Joe Kennedy revives an old charge — with a new twist — against Ed Markey during second Senate debate

"I got in this race, and I knew it was going to cause some ruffled feathers."

Rep. Joe Kennedy III elbow bumps Sen. Ed Markey after their debate at the Western Mass News station Monday night in Springfield. Matthew J. Lee / The Boston Globe

During the second debate of their increasingly contentious primary race, Sen. Ed Markey and Rep. Joe Kennedy III found themselves in broad agreement on the most pressing issues of the moment, from increased coronavirus relief to confronting institutional racism to Medicare-for-All.

The sharpest disagreement between the two Democrats came down to who could deliver.

And during the debate, Kennedy took the opportunity to levy his most high-profile attack on the incumbent senator’s record — of actually being in Massachusetts.

I think this moment requires stronger leadership and that means a stronger presence,” the Newton congressman said.

The charge dates back to Markey’s first run for Senate in 2013, when the then-congressman faced questions about the amount of time he and his wife spent at their home in the Maryland suburbs of Washington, D.C., versus his modest childhood home in Malden. The Boston Globe reported at the time that Markey’s water bills and other records suggested he was at the Malden home infrequently, though neighbors and local leaders said he was an active advocate for the blue-collar community.


In his bid to unseat the longtime legislator, Kennedy has recently begun suggesting that Markey is guilty of “absent leadership.” And during the pandemic, Markey’s campaign has increasingly highlighted his hometown on social media (at times with viral success).

Still, the charge took a new twist during the debate Monday night in Springfield, focusing less on Markey’s time in Massachusetts as whole and more on his time in the western half of state. WCVB moderator Janet Wu asserted that “we don’t see you around Springfield that often.”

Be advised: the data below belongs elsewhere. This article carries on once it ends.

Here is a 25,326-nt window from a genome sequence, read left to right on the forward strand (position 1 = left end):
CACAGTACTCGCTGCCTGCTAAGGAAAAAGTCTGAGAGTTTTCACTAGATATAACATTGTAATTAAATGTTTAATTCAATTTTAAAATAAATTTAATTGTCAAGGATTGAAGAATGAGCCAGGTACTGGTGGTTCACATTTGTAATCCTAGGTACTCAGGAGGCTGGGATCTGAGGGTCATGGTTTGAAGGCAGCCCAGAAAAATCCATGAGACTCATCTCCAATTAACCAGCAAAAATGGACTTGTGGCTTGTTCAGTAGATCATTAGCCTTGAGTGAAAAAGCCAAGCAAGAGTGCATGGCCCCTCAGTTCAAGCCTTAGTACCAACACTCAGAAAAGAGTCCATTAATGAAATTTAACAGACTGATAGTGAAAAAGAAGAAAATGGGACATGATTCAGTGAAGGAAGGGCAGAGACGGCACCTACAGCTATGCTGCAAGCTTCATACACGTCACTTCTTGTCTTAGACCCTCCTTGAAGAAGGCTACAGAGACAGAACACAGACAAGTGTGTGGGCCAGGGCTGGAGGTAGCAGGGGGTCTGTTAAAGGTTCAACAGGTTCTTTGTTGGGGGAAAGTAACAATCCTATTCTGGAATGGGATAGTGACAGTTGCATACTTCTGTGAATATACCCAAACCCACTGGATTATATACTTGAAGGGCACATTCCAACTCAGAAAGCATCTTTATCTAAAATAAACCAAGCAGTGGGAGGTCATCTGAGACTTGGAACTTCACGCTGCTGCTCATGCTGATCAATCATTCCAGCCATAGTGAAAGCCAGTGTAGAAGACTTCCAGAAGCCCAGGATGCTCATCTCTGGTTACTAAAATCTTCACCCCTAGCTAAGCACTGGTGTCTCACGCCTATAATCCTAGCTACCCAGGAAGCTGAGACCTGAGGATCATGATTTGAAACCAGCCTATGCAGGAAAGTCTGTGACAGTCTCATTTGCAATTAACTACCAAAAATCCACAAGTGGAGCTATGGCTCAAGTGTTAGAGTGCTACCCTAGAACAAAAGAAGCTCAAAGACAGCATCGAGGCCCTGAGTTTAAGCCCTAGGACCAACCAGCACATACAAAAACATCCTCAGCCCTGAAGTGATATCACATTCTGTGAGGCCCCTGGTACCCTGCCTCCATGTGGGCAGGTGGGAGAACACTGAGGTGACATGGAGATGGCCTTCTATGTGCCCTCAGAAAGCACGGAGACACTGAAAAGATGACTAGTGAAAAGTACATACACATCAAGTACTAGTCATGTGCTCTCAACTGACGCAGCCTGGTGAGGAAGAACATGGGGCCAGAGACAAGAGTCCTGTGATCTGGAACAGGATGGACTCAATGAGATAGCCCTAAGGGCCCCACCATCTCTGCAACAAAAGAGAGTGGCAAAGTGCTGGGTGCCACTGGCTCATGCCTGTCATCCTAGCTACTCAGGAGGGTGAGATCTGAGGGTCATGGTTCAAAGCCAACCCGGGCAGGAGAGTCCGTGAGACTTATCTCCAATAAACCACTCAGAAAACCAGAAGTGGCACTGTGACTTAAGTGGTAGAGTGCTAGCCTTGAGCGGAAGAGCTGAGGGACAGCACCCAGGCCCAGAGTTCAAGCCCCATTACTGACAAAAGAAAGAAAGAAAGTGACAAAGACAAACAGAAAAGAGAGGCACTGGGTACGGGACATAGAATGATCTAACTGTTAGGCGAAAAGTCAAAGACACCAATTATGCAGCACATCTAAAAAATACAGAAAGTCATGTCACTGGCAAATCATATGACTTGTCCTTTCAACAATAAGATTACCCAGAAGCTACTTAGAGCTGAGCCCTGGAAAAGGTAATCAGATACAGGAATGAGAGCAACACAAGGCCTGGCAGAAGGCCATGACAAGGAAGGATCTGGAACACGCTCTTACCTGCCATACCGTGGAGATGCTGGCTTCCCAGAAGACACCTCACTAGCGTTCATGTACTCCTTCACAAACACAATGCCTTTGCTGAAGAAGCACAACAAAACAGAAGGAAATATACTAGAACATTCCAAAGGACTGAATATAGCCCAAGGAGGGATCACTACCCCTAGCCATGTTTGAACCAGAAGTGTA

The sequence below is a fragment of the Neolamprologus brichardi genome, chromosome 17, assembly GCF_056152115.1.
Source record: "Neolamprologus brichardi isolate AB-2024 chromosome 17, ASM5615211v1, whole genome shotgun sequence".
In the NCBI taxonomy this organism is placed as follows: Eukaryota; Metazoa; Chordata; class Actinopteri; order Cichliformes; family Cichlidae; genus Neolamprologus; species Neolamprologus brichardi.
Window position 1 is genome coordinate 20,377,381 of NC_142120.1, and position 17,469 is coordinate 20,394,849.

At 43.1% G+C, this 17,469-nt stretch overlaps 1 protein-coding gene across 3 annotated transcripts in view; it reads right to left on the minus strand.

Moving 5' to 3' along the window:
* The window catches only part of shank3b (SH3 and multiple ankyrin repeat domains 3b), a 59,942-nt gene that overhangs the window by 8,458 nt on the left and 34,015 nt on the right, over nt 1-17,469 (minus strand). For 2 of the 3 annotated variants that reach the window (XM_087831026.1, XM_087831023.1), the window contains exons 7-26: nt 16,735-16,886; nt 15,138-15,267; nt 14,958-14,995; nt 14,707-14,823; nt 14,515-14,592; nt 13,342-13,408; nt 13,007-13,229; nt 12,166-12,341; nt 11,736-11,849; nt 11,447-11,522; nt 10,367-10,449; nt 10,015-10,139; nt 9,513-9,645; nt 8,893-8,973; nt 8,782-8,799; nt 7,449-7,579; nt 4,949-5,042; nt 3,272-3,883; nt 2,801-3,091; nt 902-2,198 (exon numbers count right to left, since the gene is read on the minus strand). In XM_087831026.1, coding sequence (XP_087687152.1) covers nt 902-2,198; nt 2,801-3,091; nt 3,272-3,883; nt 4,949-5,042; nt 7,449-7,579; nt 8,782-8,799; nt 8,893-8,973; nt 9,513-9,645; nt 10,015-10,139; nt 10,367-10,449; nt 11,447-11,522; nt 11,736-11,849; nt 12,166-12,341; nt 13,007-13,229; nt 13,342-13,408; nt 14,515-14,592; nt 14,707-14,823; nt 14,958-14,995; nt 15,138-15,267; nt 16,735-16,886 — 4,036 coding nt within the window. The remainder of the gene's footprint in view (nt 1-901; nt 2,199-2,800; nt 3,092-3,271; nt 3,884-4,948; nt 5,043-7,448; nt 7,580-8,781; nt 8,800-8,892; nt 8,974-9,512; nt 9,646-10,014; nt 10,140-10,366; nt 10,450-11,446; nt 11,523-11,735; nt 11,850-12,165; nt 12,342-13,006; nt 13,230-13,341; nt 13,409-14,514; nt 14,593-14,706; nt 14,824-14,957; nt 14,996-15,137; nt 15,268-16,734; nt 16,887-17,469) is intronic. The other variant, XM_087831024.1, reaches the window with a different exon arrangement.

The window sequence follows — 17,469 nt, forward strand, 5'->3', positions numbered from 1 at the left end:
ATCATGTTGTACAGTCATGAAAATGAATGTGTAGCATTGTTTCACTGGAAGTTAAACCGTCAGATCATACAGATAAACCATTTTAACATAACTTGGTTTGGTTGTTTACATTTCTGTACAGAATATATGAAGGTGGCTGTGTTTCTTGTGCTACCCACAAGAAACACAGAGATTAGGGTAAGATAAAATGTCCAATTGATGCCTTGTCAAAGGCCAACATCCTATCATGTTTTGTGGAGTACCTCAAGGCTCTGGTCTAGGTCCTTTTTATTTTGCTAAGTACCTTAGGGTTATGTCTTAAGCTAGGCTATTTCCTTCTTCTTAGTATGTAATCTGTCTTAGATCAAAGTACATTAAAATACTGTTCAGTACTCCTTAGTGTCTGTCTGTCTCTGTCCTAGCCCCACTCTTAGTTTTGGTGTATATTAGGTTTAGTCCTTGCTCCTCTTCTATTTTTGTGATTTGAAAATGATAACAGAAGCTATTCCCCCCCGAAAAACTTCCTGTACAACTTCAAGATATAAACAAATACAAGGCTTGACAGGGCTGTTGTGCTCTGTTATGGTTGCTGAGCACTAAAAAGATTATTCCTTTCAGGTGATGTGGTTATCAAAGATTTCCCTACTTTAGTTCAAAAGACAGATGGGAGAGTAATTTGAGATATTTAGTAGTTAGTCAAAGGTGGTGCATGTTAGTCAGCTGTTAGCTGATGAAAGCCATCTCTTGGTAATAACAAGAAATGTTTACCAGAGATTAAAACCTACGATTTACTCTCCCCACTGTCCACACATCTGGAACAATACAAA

“Well that’s just not true,” Markey shot back.

The senator quickly tallied off several pieces of legislation he had supported to benefit the region, from funding to improve a railroad crossing in Longmeadow to federal assistance for Easthampton firefighters to opioid relief bills informed by meetings in Springfield and Holyoke to a deal to restore in-state TV news in Berkshire County.

Not exactly legislation on the scale of the Green New Deal resolution for which Markey has become known, but real tangible change for constituents in Western Massachusetts, he argued.

“Not only do I hear people, but then I go to Washington and get the laws passed,” Markey emphasized, adding that he had been endorsed by seven mayors in Western Massachusetts.


“The reason they have endorsed me is because I come to Western Massachusetts,” he said. “I take care of the problems of the people of Massachusetts. I stand up and deliver for them. I have done so since the beginning of my career, and I will continue to do so in the future.”

Kennedy, however, doubled down on the charge.

“I got in this race, and I knew it was going to cause some ruffled feathers,” he said. “I knew it was going to make folks uncomfortable.”

The congressman, who represents a district stretching from Brookline to the South Coast, said he recently spoke to an elected official in Western Massachusetts who said they had seen him in the region “more over the course of the past year than they had seen you.”

“I was here twice,” he said. “I don’t think the state can afford absent leadership in the moment that we are in.”

Markey said the accusation was “absolutely untrue.”

“And if it was true, all these mayors would not have endorsed me,” he said.

Wu suggested the dispute could be settled if Markey released his daily travel records since he was elected to the Senate, which he declined to do when running for the seat in 2013. Markey told Wu that he would get her the “information that you want.”


Shortly after Kennedy announced his primary campaign last September, a Markey campaign spokesperson told Western Mass Politics & Insight that the senator had visited the region five times in 2019, including trips to Holyoke, Lenox, Pittsfield, Springfield, and Northampton for a Green New Deal town hall.

During a media availability over Zoom after the debate, Markey highlighted other recent efforts to benefit Western Massachusetts, including procuring more protective gear for Berkshire Hospital and a bill introduced last week to provide a funding mechanism for the East-West rail proposal to connect Boston with Springfield and Pittsfield.

“I have shown up and delivered for them,” he said.

Kennedy told reporters during his own media availability that Markey should still release his travel records and interpreted the senator’s answer during the debate as a commitment to do so.

“Yeah, I think he should,” Kennedy said.


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